Ensure a minimum stock of products you need all the time, and make sure you are always up-to-date on your stock. You will then only need to order items which are essential. If your customer or client accepts a longer delivery time, you do not have to keep everything in stock. You can take this one step further by outsourcing your stock. If suppliers supply directly to customers in a flexible manner, you can reduce your stock, which saves you both warehouse space and insurance costs. Also, always remember that cash is king. If you regularly sell off obsolete or redundant business assets such as inventory at a lower price, you can free up funds. 

Finally, meet with suppliers from time to time to discuss purchase prices and find out whether participation in a buying group or buying organisation delivers economies of scale. 

Reducing your taxes 

You can use your deductibles (in Dutch) annually when filing your income tax or corporate tax return. If you are expecting a lower profit, you can ask the tax authorities to reduce (in Dutch) your provisional income tax assessment or corporate tax statement.  

Accelerate your deduction term through voluntary write-offs. In this case, you deduct an amount in depreciation from an investment (for example, a calendar year earlier than planned) and start paying less tax that same year. Throughout the year, you can claim back VAT on unpaid invoices (Belastingdienst, in Dutch) and VAT from other EU countries

Improving your profit margins 

You can calculate your revenue by multiplying your sales price by the number of products or services you sell. If you aim to increase your revenue and, by extension, your profit margin on your products or services, you must either increase the price or the number of products. 

Increasing price 

If you charge an hourly rate, you can raise this rate every six months if the market situation allows this. For example, once you have acquired more experience, have undergone additional training, if you intend to build a buffer, or if your costs increase. Inform your customers or clients of the increase in time.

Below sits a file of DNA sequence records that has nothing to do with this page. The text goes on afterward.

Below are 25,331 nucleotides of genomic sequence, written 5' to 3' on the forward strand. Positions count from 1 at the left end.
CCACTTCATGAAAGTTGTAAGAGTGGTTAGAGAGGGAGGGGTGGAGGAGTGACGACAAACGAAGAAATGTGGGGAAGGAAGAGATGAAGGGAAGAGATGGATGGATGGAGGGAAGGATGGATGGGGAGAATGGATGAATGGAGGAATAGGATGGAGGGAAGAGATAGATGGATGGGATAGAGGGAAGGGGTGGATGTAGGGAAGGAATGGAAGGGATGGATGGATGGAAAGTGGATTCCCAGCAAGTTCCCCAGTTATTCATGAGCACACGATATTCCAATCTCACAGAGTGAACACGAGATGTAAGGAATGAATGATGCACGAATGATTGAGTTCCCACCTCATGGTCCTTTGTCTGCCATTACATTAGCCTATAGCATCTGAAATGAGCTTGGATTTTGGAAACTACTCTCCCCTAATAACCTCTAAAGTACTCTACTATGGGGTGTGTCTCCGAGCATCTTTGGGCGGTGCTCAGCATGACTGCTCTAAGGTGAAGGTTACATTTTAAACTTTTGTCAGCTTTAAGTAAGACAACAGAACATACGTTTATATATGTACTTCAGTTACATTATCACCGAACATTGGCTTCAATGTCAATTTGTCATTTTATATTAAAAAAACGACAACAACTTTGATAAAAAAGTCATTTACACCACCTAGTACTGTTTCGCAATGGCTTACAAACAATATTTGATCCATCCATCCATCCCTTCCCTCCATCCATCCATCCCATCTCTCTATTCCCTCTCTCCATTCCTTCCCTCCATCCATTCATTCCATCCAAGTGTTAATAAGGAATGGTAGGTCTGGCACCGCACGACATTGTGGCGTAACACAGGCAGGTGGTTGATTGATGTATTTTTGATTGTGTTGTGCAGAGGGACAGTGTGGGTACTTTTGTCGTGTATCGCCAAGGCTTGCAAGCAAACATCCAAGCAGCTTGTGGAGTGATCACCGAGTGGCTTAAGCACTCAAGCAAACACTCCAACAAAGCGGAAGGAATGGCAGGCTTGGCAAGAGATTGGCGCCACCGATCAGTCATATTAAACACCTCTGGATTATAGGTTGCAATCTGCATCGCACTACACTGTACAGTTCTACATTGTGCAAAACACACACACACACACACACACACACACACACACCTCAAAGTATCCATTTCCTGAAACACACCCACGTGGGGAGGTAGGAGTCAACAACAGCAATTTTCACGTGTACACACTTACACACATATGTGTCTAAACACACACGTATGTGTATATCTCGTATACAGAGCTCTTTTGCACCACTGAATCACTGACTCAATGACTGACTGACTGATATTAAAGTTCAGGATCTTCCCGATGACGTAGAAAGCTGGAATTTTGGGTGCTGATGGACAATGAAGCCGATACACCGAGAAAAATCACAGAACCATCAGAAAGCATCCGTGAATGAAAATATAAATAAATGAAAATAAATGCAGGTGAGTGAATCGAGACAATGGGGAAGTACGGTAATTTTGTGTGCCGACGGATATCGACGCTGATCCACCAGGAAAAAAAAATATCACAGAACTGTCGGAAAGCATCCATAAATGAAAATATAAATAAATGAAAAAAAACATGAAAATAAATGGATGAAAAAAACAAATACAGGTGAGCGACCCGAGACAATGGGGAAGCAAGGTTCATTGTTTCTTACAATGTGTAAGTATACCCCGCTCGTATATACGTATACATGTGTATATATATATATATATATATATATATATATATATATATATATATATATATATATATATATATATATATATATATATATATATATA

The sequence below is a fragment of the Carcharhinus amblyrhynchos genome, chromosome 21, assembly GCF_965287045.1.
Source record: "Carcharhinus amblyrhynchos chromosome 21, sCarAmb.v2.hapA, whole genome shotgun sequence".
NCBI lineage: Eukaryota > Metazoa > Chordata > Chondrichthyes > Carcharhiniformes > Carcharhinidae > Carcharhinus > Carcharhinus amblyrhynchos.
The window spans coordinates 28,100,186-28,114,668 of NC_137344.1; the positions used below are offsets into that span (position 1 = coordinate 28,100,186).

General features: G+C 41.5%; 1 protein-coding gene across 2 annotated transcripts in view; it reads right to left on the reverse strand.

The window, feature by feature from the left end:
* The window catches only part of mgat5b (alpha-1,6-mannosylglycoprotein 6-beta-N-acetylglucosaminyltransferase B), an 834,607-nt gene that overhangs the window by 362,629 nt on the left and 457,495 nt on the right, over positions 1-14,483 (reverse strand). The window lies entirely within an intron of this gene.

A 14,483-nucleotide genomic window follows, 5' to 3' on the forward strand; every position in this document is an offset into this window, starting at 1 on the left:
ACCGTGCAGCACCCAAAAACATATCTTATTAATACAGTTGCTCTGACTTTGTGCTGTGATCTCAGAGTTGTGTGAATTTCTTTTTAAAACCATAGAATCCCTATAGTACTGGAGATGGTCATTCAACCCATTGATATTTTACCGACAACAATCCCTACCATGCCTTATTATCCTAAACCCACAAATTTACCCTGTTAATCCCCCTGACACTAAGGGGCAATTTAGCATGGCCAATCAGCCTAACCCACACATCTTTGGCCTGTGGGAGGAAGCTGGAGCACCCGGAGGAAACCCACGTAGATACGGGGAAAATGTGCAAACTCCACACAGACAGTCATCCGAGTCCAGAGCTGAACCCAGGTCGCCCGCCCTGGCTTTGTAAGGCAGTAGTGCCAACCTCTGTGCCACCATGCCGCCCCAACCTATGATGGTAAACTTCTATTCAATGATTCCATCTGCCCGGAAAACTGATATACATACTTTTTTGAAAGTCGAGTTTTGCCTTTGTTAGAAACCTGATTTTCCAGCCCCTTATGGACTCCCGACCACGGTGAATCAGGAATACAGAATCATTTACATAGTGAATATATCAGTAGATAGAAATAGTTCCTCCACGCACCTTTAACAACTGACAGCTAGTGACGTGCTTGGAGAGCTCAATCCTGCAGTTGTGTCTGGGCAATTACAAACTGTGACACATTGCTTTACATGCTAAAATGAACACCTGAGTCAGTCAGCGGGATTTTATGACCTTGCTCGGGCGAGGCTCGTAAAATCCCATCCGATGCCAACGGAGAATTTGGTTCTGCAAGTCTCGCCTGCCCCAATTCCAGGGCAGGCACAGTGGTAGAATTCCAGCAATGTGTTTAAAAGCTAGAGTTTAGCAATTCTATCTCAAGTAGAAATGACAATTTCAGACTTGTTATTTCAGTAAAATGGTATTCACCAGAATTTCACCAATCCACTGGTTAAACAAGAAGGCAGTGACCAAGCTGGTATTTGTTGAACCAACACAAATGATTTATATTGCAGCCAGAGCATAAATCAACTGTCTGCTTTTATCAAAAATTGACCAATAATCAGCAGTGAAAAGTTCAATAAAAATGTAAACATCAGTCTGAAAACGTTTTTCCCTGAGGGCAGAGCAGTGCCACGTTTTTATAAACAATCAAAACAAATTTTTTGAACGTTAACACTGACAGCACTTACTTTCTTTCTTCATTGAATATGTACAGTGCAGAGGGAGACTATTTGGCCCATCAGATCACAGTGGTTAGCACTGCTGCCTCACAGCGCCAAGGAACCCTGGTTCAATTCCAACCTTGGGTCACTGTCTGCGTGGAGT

When selling products, you should focus on products with higher profit margins. Alternatively, you can also add value by providing additional services. This enables you to command a higher price. If your costs increase, for example due to special circumstances such as COVID-19 restrictions, this also warrants a price increase (in Dutch). 

Innovation and collaboration 

Increase your client or customer base and/or generate more orders or projects with a new way of selling and marketing. It may be time to open a new online shop or generate additional online sales (in Dutch) through Google Shopping or Instagram Shopping. Alternatively, you could explore options such as influencer marketing, guerrilla marketing, or affiliate marketing. And if you are working together with other businesses serving the same market with different products or services, you will find you can complement each other. 

Usage versus ownership 

If you buy and lease items such as machinery and equipment, this will free up the funds invested in the business asset. You can also choose business trading (in Dutch) and use sharing platforms (Deeleconomie in Nederland, in Dutch) if you need something temporarily. 

Still need funding? 

If you are still considering taking out a loan, have a look at your lender’s criteria (in Dutch) before submitting an application. If you find that your score for a particular criterion is sub-par, adjust your operations or explore alternatives in advance. 

Help with financing 

Enlisting help will increase your odds of success, and with the right advisor and a good financial rationale, you will get your finance application approved in no time. These advisers will help you get started. 

If you would like to discuss your financial situation with an expert, feel free to contact the KVK Financing Desk: 0800 10 14